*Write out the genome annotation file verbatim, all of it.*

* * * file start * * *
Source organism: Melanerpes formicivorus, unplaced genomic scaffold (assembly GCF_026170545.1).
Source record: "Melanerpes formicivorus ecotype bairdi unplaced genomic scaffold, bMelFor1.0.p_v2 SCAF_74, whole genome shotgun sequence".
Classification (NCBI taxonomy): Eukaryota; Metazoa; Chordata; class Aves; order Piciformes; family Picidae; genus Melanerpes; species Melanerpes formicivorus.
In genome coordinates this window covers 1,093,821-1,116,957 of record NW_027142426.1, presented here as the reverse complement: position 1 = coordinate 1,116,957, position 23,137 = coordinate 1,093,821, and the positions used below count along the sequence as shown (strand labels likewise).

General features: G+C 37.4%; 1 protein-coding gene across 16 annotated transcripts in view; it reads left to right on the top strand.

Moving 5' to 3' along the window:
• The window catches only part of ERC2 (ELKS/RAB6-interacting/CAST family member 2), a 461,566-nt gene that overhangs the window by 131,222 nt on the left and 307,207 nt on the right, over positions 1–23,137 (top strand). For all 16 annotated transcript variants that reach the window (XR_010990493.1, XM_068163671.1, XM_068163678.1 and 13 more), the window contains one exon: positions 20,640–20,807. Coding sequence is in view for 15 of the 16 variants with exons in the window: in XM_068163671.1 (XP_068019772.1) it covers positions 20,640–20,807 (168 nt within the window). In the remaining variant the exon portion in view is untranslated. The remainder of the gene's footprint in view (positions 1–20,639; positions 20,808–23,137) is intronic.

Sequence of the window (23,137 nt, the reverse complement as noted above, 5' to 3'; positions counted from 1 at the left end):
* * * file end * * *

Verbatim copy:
Source organism: Melanerpes formicivorus, unplaced genomic scaffold (assembly GCF_026170545.1).
Source record: "Melanerpes formicivorus ecotype bairdi unplaced genomic scaffold, bMelFor1.0.p_v2 SCAF_74, whole genome shotgun sequence".
Classification (NCBI taxonomy): Eukaryota; Metazoa; Chordata; class Aves; order Piciformes; family Picidae; genus Melanerpes; species Melanerpes formicivorus.
In genome coordinates this window covers 1,093,821-1,116,957 of record NW_027142426.1, presented here as the reverse complement: position 1 = coordinate 1,116,957, position 23,137 = coordinate 1,093,821, and the positions used below count along the sequence as shown (strand labels likewise).

General features: G+C 37.4%; 1 protein-coding gene across 16 annotated transcripts in view; it reads left to right on the top strand.

Moving 5' to 3' along the window:
• The window catches only part of ERC2 (ELKS/RAB6-interacting/CAST family member 2), a 461,566-nt gene that overhangs the window by 131,222 nt on the left and 307,207 nt on the right, over positions 1–23,137 (top strand). For all 16 annotated transcript variants that reach the window (XR_010990493.1, XM_068163671.1, XM_068163678.1 and 13 more), the window contains one exon: positions 20,640–20,807. Coding sequence is in view for 15 of the 16 variants with exons in the window: in XM_068163671.1 (XP_068019772.1) it covers positions 20,640–20,807 (168 nt within the window). In the remaining variant the exon portion in view is untranslated. The remainder of the gene's footprint in view (positions 1–20,639; positions 20,808–23,137) is intronic.

Sequence of the window (23,137 nt, the reverse complement as noted above, 5' to 3'; positions counted from 1 at the left end):